Google recently released a whitepaper, Google Infrastructure Design Overview, which describes the Google infrastructure and operational model used to deliver services like G Suite in a secure fashion. The whitepaper describes everything from security of the physical infrastructure, to hardware and software, and the processes in place to ensure secure software development across thousands of engineers and services. Google goes on to state that they have "many hundreds of engineers dedicated to security and privacy." It's clear that Google takes data security seriously, and they are investing more in this goal than 99.9% of enterprises could ever hope to invest.
If you're a Google customer, it's a great way to learn more about how they protect your data in G Suite. If you're not a Google customer, it's still a good read as there are many best practices and ideas you can pick up and implement into your own security procedures. Whether you're a Google customer or not, it's a great example of the enterprise security areas that public cloud app vendors are motivated to solve and what you're on the hook for - the shared responsibility model.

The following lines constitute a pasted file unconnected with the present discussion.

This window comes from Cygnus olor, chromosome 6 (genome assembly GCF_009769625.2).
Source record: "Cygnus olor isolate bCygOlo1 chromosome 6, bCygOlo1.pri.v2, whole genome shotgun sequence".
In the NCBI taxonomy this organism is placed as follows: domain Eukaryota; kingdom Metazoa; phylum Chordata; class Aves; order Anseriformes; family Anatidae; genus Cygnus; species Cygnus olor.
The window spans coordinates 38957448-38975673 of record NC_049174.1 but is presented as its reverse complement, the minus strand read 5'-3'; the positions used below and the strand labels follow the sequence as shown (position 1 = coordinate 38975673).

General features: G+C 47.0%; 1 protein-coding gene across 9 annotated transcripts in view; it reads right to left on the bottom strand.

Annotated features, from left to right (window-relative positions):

Here's an image from the whitepaper outlining the layers of security in the Google infrastructure:
A detailed read of the whitepaper shows that they are following both industry best practices, as well as the internal best practices they have developed over time, and they don't seem to be missing much. That said, there is no discussion of controlling your users, user data, and suspicious activities revolving around either of them - the domain of cloud access security brokers (CASBs).
G Suite does provide some basic features like two factor authentication and DLP for Gmail, but there is a whole host of additional required functionality, including unmanaged device access control, external sharing control and DLP, suspicious activity detection, mobile data protection, and more.
Google is a tremendous example of a public cloud vendor doing as much as possible to secure your data in their services, but the whitepaper is also a reminder that while cloud vendors can help accomplish part of your security and compliance goals, they aren't going to take on all of it.
A CASB like Bitglass can ensure that you're holding up your end of the bargain, and you can get an initial assessment of your exposure done in minutes (for G Suite or pretty much any other cloud app). Why not try it out?